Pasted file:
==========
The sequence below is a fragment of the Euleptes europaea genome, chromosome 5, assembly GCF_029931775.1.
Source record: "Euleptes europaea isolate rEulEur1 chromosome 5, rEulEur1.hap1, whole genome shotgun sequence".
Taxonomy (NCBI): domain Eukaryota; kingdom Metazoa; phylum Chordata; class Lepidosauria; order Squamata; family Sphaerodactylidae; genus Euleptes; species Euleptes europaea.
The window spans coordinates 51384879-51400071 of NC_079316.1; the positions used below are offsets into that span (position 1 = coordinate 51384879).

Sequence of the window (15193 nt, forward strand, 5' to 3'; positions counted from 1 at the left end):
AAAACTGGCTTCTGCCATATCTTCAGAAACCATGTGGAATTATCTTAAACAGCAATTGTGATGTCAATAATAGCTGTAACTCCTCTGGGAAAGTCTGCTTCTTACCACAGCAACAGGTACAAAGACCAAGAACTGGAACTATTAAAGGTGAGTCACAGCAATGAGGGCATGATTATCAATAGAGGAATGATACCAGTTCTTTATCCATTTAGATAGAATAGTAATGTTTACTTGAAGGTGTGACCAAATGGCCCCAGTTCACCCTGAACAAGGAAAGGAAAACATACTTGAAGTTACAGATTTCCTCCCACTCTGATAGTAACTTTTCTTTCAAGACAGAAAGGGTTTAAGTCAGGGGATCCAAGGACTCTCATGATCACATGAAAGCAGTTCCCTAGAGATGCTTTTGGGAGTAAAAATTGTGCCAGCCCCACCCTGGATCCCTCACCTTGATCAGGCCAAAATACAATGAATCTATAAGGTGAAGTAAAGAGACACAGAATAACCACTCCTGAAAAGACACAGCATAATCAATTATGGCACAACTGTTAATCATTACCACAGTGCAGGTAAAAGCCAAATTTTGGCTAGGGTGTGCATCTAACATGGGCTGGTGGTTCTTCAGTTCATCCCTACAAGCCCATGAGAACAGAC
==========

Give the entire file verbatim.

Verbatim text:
The sequence below is a fragment of the Euleptes europaea genome, chromosome 5, assembly GCF_029931775.1.
Source record: "Euleptes europaea isolate rEulEur1 chromosome 5, rEulEur1.hap1, whole genome shotgun sequence".
Taxonomy (NCBI): domain Eukaryota; kingdom Metazoa; phylum Chordata; class Lepidosauria; order Squamata; family Sphaerodactylidae; genus Euleptes; species Euleptes europaea.
The window spans coordinates 51384879-51400071 of NC_079316.1; the positions used below are offsets into that span (position 1 = coordinate 51384879).

Sequence of the window (15193 nt, forward strand, 5' to 3'; positions counted from 1 at the left end):
AAAACTGGCTTCTGCCATATCTTCAGAAACCATGTGGAATTATCTTAAACAGCAATTGTGATGTCAATAATAGCTGTAACTCCTCTGGGAAAGTCTGCTTCTTACCACAGCAACAGGTACAAAGACCAAGAACTGGAACTATTAAAGGTGAGTCACAGCAATGAGGGCATGATTATCAATAGAGGAATGATACCAGTTCTTTATCCATTTAGATAGAATAGTAATGTTTACTTGAAGGTGTGACCAAATGGCCCCAGTTCACCCTGAACAAGGAAAGGAAAACATACTTGAAGTTACAGATTTCCTCCCACTCTGATAGTAACTTTTCTTTCAAGACAGAAAGGGTTTAAGTCAGGGGATCCAAGGACTCTCATGATCACATGAAAGCAGTTCCCTAGAGATGCTTTTGGGAGTAAAAATTGTGCCAGCCCCACCCTGGATCCCTCACCTTGATCAGGCCAAAATACAATGAATCTATAAGGTGAAGTAAAGAGACACAGAATAACCACTCCTGAAAAGACACAGCATAATCAATTATGGCACAACTGTTAATCATTACCACAGTGCAGGTAAAAGCCAAATTTTGGCTAGGGTGTGCATCTAACATGGGCTGGTGGTTCTTCAGTTCATCCCTACAAGCCCATGAGAACAGAC